Then, you know, things get worse from there.
The conceit of the film is that one of the friends, Hud (T.J. Miller), who was filming the good-bye party as a favor, winds up capturing on his digital video camera the entire nightmarish scenario that follows. The entire movie is seen from the point of view of his camera. This is an enormous conceit, to be sure, and certainly there are a few times in the film where you might find yourself wondering, “I can’t believe he still has the camera on!” But I think the filmmakers do a pretty credible job at maintaining credibility to this idea throughout the film. (And, interestingly enough, while on my first viewing I did find myself evaluating, from scene to scene, whether I could really believe that Hud would have been able to capture what I was seeing, on this second viewing I didn’t think about that at all. I totally accepted the scenario.)
I have to praise the filmmakers, camera-men, editors, etc., for the skill with which the shots were created and … [continued]
Battlestar Galactica vets Hamie Bamber (Lee Apollo) and Tahmoh Penikett (Helo) will be together again on the season 2 premiere of Joss Whedon’s Dollhouse! Click here for more details.
Speaking of Dollhouse, any interview with Mr. Whedon is always worth a look, and this piece contains some tantalizing glimpses at the unaired Dollhouse episode “Epitah 1″ (which screened at Comic-Con and sounds super-cool) as well as hints at a sequel to Dr. Horrible’s Sing-Along Blog (one of my favoritest things ever)!!
So wow, Capone over at AICN has a report from Peter Jackson covering about 10,000 upcoming projects, all of them enormously exciting!! Click here to get an update on The Hobbit, District 9, The Lovely Bones, Tintin, and more!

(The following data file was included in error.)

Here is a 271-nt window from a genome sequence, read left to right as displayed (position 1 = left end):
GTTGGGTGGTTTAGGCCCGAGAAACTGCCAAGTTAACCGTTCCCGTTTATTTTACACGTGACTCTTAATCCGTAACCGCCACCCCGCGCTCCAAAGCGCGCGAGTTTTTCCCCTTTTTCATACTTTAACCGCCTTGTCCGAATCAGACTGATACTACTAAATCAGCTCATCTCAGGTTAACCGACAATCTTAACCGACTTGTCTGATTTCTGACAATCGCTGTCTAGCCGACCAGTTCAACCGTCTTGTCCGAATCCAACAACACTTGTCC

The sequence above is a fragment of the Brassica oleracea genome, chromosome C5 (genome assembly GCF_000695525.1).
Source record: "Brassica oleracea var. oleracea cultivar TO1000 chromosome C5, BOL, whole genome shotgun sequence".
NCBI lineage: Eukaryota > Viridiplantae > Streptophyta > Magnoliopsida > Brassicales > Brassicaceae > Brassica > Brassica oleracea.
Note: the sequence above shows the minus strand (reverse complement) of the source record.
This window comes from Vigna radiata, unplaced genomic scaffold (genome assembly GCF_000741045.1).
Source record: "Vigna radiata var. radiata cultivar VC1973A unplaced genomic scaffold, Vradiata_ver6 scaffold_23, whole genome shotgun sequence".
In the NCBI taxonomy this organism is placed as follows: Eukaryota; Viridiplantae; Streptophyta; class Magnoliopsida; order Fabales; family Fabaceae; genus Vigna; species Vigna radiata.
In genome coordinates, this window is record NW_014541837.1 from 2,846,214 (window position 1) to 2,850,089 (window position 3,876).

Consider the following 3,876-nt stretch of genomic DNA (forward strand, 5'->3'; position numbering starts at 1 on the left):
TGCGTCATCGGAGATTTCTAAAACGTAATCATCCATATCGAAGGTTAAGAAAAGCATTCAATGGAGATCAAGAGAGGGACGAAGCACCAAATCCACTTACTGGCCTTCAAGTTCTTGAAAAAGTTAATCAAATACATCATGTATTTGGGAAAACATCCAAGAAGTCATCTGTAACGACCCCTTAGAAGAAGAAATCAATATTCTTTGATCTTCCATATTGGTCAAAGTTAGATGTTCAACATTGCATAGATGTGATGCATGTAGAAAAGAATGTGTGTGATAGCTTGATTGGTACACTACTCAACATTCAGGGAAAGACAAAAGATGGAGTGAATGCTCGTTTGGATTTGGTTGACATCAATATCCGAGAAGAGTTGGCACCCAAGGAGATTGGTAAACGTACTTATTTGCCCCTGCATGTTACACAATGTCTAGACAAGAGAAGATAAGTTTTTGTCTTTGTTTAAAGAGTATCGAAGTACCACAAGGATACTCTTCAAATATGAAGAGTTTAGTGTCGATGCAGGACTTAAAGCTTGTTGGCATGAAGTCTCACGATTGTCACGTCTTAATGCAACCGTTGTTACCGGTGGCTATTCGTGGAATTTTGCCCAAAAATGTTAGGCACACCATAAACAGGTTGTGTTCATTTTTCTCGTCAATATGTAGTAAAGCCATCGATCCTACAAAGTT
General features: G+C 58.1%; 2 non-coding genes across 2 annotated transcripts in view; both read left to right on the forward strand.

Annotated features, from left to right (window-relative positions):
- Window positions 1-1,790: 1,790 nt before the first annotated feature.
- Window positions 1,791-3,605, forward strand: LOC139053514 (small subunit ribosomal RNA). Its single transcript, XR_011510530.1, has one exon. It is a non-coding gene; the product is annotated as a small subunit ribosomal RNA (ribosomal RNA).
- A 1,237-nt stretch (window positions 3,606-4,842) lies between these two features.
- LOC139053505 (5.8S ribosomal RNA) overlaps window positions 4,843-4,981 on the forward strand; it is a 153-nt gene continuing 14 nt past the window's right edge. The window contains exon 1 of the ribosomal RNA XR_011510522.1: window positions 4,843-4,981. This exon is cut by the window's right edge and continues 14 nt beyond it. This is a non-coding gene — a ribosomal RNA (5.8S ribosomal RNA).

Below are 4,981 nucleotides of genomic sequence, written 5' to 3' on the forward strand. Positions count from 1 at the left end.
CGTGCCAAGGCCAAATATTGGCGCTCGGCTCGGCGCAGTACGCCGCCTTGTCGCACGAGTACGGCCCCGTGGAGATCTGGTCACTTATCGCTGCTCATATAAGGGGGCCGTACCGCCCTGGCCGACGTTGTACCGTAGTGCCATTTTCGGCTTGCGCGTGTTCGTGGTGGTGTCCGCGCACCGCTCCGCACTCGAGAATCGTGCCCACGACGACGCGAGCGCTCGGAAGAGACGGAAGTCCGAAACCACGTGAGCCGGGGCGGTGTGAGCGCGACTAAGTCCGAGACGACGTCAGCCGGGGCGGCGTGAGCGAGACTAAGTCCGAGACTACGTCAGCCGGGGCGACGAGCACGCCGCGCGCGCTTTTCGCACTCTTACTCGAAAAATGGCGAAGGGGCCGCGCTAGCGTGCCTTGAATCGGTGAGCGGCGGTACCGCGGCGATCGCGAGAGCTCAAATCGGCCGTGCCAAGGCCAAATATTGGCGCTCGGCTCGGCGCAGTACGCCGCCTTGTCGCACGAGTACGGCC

The Sci-Fi channel (urg, I really don’t want to call it Sy-Fy) has posted video from all of its Comic-Con panels. Perhaps, like me, you couldn’t care less to watch video of people talking about Stargate: Universe — but be sure to check out the full hour-long panel about Battlestar Galactica: The Plan and Caprica!
Seth Rogen and Jonah Hill will be lending their vocal talents to The Simpsons? Awesome! Here’s some additional info that came to light at Comic-Con on the season’s upcoming 20th (20 years! Unbelievable!!) season.
I am disappointed, but not terribly surprised, to read that Kevin Smith might have to change the title of his upcoming buddy cop movie (starring Bruce Willis and Tracy Morgan), A Couple of Dicks.
By all accounts, the Iron Man 2 panel was pretty awesome. (Click here for a description.) Why can’t some of this footage be found on-line?? Grrr. But here’s another interesting tidbit of Marvel movie news: some hints about the line-up for the upcoming Avengers movie! Some interesting choices. I really hope that they use Millar/Hitch’s magnificent Ultimates series (which I reviewed here) as the basis for this film.
Since Comic-Con is also a place for news about, you know, comics, I’ll close with a piece of comic-book news that should get any true comic fan very excited: Planetary #27 is finally being released in October!!! Can it possibly live-up to the hype generated by the years-long delay? We’ll see!… [continued]